In fact, I haven't heard a coherent strategy yet from anyone about Pakistan. (And from what I hear, the accumulated U.S. diplomatic, military and intelligence knowledge of that benighted, and ridiculously complicated, country is surprisingly minimal.) As Richard Holbrooke said last night on Lehrer, there is a notable level of disagreement among U.S. experts about the intent of the Pakistani Army and ISI (inter-services intelligence agency).But Klein and Kaplan are wrong – Pakistan should not take precedence over Afghanistan. Neither should Afghanistan take precedence over Pakistan, though, at least in so far as the US is concerned with the Pashtun tribal belt that straddles the two countries and is fomenting unrest in each. The challenge posed by the ongoing insurgency in Afghanistan cannot be addressed without addressing it corollary in Pakistan at least not without sealing the border between the two countries – a task that has proved impossible thus far and, in its impossibility, has lead or contributed to the destabilization of Pakistan.
Last summer, I first reported that the U.S. intelligence community now considered Pakistan the centrol [sic] front in the war on terror. Well, we're not talking about wars on terror any more, but the situation in Pakistan is, without question, the most sever [sic] foreign policy problem that we're facing right now. Kaplan's right: it needs to take precedence over Afghanistan.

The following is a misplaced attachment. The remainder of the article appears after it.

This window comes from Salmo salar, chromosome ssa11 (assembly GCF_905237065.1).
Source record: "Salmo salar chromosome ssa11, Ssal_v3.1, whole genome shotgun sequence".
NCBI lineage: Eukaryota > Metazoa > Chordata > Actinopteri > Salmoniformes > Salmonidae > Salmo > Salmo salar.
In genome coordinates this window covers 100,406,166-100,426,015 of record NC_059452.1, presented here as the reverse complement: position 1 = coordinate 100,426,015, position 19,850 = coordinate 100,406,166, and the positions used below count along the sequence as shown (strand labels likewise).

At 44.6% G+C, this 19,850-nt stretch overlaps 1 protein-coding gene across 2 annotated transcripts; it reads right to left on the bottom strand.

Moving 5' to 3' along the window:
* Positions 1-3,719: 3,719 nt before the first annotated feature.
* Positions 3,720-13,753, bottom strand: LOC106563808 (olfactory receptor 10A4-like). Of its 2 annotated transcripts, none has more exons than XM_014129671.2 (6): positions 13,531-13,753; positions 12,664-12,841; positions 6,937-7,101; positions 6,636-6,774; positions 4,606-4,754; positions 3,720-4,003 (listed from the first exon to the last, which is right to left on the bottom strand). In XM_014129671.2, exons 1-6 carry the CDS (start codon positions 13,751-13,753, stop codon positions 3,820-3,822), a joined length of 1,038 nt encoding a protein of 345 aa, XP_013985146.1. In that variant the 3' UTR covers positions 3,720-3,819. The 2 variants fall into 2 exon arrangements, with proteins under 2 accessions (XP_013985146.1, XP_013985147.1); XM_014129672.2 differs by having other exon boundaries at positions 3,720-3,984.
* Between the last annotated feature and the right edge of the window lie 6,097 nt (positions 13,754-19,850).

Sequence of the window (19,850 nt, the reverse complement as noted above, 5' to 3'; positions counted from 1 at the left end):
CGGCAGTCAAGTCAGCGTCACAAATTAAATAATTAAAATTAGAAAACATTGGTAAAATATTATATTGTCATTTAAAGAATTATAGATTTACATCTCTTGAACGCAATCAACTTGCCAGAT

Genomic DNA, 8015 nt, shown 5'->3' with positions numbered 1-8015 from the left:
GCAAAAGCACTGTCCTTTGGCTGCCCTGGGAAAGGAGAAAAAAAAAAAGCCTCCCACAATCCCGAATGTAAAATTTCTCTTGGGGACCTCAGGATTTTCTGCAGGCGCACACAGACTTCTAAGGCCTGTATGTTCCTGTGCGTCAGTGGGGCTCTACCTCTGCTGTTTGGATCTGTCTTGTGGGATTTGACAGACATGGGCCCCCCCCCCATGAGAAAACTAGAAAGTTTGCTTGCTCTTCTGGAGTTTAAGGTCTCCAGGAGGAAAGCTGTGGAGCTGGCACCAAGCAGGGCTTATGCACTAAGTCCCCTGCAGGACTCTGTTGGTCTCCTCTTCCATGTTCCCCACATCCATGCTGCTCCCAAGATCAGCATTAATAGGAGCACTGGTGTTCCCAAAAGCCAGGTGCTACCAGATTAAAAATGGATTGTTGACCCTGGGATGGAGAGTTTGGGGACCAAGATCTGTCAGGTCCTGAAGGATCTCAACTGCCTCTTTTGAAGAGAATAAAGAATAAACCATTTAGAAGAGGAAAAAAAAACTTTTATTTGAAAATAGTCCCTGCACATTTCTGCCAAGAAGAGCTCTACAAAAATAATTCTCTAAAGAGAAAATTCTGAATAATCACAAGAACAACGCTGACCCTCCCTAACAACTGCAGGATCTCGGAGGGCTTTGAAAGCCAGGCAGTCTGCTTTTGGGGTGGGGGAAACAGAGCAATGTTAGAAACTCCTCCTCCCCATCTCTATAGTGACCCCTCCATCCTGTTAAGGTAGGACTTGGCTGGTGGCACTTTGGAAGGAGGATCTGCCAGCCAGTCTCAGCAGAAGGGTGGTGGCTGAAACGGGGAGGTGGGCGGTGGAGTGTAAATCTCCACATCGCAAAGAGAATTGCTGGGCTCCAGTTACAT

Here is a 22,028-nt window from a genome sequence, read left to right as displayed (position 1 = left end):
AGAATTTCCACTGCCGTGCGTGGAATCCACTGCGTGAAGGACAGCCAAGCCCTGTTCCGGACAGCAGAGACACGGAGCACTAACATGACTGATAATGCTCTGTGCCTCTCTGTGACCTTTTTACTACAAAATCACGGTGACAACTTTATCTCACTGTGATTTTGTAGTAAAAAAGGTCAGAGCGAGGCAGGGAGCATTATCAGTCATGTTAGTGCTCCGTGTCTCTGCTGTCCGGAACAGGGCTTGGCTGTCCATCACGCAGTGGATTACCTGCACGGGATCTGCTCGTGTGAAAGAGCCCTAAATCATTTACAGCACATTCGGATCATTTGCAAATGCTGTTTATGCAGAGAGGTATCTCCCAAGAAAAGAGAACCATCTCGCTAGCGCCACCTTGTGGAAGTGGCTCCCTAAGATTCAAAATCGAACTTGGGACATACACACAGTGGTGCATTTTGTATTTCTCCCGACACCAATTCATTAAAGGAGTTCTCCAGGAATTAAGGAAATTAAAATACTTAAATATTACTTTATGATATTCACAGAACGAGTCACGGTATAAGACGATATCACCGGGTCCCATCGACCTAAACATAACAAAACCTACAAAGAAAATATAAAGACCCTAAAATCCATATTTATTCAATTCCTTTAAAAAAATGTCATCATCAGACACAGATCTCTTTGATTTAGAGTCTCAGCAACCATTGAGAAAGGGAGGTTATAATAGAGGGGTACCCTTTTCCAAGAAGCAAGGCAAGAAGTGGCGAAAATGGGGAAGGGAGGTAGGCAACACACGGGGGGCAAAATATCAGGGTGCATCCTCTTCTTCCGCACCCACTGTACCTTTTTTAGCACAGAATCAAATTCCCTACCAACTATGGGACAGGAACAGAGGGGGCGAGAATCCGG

Without sealing the border, increasing pressure on Taliban and Pashtun anti-government forces in Afghanistan while allowing them safe haven in Pakistan affords those forces strategic depth. Likewise, attacking those forces in Pakistan without maintaining pressure in Afghanistan allows them an avenue of escape. Thus, while there are anti-government forces in Pakistan who have focused their attacks on Pakistan and may separable, both the restiveness and its underlying causes, in both Pakistan and Afghanistan, must be addressed for NATO to achieve any discernible success in Afghanistan.